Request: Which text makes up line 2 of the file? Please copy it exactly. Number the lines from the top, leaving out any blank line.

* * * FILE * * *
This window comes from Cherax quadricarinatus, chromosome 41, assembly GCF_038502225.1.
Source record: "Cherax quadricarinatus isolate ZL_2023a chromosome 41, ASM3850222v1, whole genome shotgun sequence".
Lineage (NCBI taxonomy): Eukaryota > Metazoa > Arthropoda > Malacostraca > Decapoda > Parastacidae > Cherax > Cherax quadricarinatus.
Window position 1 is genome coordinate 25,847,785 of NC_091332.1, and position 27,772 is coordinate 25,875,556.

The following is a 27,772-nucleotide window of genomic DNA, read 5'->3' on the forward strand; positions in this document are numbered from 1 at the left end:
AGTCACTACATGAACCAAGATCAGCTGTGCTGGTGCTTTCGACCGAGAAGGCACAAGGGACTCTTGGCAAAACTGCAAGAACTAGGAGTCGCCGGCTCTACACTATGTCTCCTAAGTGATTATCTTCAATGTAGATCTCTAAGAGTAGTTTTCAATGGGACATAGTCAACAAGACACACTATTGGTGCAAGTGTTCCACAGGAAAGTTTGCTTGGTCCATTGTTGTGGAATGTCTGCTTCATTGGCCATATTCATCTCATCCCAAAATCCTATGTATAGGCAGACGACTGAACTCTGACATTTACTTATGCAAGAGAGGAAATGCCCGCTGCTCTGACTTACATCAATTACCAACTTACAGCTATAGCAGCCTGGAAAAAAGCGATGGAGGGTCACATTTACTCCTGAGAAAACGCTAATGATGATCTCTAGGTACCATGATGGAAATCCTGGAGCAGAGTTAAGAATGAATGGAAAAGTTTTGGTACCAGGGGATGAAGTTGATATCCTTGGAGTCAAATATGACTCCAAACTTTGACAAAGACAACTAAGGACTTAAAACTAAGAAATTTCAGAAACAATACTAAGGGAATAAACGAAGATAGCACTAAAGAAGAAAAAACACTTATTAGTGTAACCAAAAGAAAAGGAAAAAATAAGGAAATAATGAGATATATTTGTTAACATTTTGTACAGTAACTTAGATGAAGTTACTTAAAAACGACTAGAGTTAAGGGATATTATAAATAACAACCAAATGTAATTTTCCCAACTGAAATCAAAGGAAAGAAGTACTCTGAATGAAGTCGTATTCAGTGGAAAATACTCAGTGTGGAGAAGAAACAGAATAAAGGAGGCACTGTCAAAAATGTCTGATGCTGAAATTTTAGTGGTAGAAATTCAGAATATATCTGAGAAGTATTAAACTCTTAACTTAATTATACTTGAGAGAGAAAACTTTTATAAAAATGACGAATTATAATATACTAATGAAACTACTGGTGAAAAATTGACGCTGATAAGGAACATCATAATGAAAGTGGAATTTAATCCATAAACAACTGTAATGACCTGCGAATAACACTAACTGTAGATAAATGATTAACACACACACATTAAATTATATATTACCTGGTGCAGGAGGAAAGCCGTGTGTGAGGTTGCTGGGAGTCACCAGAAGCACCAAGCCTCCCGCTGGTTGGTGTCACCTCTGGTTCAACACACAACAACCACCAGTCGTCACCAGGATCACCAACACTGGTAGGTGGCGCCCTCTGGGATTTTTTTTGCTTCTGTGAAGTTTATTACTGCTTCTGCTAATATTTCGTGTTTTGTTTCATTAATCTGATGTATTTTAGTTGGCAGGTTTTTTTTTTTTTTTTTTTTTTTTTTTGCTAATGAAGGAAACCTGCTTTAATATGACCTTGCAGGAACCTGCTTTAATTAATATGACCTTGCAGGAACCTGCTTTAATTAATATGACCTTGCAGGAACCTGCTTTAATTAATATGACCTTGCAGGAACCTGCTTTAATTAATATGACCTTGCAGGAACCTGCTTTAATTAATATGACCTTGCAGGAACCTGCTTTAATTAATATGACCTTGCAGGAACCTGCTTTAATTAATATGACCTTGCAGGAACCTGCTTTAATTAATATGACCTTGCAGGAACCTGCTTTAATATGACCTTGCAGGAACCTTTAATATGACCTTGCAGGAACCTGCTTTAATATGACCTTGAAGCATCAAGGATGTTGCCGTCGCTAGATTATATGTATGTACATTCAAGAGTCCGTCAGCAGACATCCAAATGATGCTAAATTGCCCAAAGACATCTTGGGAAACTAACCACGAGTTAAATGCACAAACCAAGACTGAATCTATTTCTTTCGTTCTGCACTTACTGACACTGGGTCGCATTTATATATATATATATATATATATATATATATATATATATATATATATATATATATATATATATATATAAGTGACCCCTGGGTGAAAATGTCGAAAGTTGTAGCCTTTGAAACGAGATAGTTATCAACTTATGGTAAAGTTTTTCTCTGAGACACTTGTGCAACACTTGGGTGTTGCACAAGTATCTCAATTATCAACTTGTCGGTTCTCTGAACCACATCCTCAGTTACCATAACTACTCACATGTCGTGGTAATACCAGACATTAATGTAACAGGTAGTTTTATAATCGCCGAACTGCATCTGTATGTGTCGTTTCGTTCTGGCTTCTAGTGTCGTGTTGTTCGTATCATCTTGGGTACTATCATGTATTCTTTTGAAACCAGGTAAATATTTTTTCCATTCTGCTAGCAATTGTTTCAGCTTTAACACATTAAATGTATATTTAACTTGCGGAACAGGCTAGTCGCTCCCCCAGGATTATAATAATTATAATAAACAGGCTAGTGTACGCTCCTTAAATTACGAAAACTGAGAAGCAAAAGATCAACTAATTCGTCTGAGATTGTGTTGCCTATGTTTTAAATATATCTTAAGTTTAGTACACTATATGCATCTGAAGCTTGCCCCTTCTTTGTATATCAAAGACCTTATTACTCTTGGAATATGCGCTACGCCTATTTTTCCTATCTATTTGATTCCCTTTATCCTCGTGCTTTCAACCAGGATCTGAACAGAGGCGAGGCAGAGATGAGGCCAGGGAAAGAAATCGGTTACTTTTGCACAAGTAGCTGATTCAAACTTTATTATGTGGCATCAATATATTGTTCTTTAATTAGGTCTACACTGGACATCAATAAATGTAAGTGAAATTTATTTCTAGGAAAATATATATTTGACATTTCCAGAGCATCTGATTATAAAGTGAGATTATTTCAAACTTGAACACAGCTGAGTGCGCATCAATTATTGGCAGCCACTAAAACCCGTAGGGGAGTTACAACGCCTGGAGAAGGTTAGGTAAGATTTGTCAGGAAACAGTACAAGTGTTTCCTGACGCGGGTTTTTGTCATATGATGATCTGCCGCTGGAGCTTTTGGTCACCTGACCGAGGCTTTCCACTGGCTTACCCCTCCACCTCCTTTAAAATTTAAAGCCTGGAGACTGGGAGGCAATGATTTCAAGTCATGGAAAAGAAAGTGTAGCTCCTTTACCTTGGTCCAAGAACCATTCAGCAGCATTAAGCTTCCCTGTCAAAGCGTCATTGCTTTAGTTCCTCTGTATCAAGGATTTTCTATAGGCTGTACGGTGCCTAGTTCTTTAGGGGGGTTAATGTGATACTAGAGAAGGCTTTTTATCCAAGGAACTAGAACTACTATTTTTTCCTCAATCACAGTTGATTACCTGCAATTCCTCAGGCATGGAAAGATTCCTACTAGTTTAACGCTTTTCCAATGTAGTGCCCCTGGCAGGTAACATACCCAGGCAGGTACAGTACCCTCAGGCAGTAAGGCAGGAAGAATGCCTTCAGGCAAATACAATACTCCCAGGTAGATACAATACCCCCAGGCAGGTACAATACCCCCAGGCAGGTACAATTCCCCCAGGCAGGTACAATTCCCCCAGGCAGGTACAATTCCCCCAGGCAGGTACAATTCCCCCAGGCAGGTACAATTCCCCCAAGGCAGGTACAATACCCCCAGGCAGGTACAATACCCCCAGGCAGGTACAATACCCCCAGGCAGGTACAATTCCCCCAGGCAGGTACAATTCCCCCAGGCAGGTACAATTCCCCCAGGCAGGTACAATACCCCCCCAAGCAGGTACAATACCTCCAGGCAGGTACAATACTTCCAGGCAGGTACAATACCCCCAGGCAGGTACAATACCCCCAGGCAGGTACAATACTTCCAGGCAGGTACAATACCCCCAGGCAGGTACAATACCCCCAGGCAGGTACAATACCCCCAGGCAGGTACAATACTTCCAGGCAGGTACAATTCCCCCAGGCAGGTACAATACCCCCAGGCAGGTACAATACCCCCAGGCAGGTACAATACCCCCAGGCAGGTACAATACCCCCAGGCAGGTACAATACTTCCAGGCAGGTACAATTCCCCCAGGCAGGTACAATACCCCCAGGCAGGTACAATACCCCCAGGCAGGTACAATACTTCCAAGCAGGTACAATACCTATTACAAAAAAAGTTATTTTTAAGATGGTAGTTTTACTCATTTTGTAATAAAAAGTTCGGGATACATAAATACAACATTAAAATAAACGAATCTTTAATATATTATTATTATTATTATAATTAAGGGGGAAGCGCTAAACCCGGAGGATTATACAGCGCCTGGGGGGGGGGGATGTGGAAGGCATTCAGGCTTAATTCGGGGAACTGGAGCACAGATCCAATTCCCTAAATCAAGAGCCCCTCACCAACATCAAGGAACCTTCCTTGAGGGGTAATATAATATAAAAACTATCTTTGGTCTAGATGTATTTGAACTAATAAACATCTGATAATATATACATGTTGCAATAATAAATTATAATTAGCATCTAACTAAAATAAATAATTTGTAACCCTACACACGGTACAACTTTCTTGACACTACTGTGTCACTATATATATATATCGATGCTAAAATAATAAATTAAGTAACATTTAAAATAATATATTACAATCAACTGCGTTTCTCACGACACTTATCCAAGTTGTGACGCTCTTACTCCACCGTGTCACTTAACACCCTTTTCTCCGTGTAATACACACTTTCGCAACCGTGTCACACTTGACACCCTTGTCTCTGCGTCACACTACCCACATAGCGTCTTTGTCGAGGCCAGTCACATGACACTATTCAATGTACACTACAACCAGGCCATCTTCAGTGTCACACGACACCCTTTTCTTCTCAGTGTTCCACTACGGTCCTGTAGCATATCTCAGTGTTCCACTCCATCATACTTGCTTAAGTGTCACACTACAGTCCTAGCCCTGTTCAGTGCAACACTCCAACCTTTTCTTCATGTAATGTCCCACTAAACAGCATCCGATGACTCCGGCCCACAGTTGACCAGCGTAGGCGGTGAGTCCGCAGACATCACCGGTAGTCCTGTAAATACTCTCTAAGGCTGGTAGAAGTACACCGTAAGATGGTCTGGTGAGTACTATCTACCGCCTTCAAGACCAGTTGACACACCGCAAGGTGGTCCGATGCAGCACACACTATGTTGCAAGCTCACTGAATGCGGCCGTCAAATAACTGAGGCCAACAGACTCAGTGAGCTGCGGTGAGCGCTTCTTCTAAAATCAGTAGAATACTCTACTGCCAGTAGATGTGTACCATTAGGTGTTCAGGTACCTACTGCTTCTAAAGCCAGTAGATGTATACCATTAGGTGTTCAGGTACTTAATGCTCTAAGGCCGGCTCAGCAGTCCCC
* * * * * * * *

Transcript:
Source record: "Cherax quadricarinatus isolate ZL_2023a chromosome 41, ASM3850222v1, whole genome shotgun sequence".